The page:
US, China meeting this week to talk AI safety, risks

The Tuesday discussions in Geneva will cover “areas of concern” and “views on the technical risks,” per an administration official.
The flags of China and the United States are displayed in front of the Forbidden City on November 9, 2017, in Beijing. (Photo by Lintao Zhang/Getty Images)

The United States and the People’s Republic of China will meet in Geneva on Tuesday to discuss ways to manage societal risks around artificial intelligence, as the two superpowers mull whether and how to restrict the use of a technology that both consider essential to their national and economic futures.

The meetings were agreed to as part of an earlier meeting between U.S. President Joe Biden and Chinese President Xi Jinping last fall, and the discussions will focus on the risk and safety of AI-enabled systems. A senior Biden administration official told reporters in a briefing Friday that there are no formal deliverables or agreements expected, and that the meeting was an opportunity for “an exchange of views on the technical risks” presented by AI systems and to “directly communicate on prospective areas of concern.”

The administration has expressed concern that the Chinese government is rapidly deploying AI capabilities across civilian, military and national security sectors, “in many cases in ways that we believe undermines both U.S. and allied national security,” the official said.

The talks will not involve discussions of potential collaboration or information-sharing between the U.S. and China on AI research, the official said.


Domestically, the Biden administration has issued a sweeping executive order governing how the federal government utilizes large language models and other machine learning tools, while attempting to infuse best practices around the ethical and responsible use and deployment of AI systems in voluntary agreements with industry.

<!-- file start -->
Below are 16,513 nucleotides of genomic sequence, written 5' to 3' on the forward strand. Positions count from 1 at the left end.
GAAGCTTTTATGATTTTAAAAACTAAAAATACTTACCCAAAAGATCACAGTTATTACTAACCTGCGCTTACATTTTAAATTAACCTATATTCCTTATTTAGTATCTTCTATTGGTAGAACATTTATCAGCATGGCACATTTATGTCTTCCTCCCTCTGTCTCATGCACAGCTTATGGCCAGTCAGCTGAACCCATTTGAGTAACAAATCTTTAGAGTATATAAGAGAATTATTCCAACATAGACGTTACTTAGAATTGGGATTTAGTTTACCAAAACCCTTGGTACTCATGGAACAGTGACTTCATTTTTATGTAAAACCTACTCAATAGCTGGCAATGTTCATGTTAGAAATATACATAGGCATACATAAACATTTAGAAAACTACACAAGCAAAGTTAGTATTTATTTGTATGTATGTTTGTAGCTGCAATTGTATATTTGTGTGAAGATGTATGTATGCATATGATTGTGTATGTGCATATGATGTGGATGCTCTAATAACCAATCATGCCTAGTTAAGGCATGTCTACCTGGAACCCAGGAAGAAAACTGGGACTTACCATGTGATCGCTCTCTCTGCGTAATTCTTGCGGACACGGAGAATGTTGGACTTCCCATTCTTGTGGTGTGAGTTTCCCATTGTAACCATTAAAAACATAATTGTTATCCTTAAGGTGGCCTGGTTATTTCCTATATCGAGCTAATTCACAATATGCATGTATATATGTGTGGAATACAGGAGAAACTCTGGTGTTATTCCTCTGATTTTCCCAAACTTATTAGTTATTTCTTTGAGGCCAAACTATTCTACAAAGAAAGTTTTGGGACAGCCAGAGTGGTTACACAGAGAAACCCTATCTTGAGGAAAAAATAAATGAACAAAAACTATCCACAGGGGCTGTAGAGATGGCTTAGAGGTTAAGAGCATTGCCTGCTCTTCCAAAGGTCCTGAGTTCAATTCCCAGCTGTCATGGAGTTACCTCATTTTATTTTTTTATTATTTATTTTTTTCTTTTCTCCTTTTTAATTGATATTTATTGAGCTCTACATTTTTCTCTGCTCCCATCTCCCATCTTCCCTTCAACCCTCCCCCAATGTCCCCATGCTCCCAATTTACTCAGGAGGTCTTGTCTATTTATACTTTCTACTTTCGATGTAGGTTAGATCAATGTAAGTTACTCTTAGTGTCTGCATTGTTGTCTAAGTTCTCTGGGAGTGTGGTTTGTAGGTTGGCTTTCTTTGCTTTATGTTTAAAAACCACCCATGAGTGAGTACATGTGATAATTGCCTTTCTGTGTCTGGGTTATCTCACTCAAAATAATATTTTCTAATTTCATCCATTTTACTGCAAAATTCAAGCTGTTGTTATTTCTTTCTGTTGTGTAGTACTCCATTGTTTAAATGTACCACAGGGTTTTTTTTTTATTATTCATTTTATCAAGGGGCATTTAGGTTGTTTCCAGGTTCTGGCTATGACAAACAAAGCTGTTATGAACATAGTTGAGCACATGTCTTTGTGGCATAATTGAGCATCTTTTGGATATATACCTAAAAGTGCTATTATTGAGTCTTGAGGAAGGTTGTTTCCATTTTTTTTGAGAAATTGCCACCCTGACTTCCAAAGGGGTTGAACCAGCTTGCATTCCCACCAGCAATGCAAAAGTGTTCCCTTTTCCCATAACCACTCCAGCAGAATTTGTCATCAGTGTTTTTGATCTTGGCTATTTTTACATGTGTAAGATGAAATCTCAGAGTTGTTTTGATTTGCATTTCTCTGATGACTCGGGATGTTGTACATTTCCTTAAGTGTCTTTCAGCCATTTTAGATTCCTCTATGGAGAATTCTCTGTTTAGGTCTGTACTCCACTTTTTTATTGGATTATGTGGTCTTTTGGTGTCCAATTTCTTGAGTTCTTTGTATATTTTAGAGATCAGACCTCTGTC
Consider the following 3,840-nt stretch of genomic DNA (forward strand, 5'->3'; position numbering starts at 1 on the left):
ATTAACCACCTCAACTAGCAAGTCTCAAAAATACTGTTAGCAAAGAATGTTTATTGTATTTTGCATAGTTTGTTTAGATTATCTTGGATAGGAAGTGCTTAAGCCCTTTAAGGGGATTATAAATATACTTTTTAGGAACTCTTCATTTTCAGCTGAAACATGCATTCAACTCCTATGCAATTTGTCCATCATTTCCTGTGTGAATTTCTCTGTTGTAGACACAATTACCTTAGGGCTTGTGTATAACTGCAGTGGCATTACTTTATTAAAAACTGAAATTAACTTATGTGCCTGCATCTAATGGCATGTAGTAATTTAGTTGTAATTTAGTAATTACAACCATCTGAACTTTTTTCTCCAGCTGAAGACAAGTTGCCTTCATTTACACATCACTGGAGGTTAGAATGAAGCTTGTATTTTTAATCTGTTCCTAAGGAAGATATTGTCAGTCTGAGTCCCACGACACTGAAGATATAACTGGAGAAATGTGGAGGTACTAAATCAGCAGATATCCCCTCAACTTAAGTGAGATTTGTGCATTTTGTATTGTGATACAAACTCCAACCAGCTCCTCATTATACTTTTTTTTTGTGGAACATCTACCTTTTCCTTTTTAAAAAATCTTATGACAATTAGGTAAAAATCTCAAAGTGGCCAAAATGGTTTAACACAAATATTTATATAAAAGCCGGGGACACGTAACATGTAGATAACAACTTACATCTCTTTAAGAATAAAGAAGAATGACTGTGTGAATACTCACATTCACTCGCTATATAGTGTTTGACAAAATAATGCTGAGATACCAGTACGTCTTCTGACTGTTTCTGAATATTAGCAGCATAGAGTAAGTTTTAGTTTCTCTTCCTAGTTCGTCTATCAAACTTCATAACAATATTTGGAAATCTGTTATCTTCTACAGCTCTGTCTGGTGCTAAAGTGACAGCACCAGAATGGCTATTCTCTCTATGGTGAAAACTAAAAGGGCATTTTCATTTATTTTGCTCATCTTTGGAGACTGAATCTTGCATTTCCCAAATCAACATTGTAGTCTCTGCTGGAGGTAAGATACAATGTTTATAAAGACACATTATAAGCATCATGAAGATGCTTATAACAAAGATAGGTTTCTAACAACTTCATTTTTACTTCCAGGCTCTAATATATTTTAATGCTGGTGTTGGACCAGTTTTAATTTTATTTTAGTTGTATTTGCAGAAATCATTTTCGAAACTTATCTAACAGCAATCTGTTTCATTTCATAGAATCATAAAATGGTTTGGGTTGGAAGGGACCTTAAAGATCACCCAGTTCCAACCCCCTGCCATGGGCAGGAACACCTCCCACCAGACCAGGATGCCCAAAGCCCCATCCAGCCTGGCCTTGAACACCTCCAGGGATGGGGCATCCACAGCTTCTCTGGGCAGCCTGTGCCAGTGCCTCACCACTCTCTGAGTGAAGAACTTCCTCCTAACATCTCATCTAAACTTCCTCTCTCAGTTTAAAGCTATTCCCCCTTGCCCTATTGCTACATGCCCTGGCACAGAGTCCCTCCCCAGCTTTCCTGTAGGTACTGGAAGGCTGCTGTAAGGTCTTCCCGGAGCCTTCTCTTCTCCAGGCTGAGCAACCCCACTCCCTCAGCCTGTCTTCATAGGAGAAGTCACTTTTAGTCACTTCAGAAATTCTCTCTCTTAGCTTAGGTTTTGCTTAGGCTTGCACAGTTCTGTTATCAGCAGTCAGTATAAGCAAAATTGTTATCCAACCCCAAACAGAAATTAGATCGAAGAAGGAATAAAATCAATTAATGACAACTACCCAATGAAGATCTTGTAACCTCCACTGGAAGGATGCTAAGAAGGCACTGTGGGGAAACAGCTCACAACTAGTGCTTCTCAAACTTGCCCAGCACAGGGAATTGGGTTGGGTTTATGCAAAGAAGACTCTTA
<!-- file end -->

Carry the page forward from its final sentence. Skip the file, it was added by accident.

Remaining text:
Earlier this month, the State Department unveiled a new international strategy for cyberspace, which puts an emphasis on building international coalitions to influence global digital policy.

“We are in a competition to shape the rules of the road, but also to explore if some of the rules can be embraced by all countries,” a second administration official said.

China too has made investment in AI a top national priority, though researchers inside and outside the country believe U.S. export restrictions on high-end computer chips may be stifling efforts by Beijing to keep pace with its western counterparts. Beijing has responded to these restrictions by amassing tens of billions of dollars that are targeted towards investments in their own semiconductor manufacturing industry.

The talks could begin a process for putting high-level guardrails around the most troubling uses of AI, such as its incorporation into the decision chain for launching nuclear weapons.


Earlier this month, Paul Dean, principal deputy assistant secretary for the State Department’s Bureau of Arms Control, Deterrence and Stability, called for China and Russia to match a U.S. commitment that decisions about whether to launch a nuclear weapon “would only be made by a human being.”

Asked whether the U.S. would press for China to make a similar commitment, the administration official said they expect to discuss “the full range” of risks related to AI but do not want to “pre-judge” China’s receptiveness this early in the process.

It’s not clear to what extent issues like the cybersecurity risks posed by AI systems or the hacking and intellectual property theft of AI technologies will be discussed between the two sides. An administration official said the two countries are holding separate talks on cybersecurity matters and declined to comment on whether the U.S. intended to convey any message surrounding the theft of domestic AI technologies.

Asked whether deepfakes — false audio, video, imagery or text generated by AI — and reports of Chinese interference in American elections would be broached, a third official said it was not on the agenda for this early round of meetings, but that if discussions are productive “we’ll certainly continue to express those concerns and warnings about activity in that space.”

Derek B. Johnson

Written by Derek B. Johnson

Derek B. Johnson is a reporter at CyberScoop, where his beat includes cybersecurity, elections and the federal government. Prior to that, he has provided award-winning coverage of cybersecurity news across the public and private sectors for various publications since 2017. Derek has a bachelor’s degree in print journalism from Hofstra University in New York and a master’s degree in public policy from George Mason University in Virginia.

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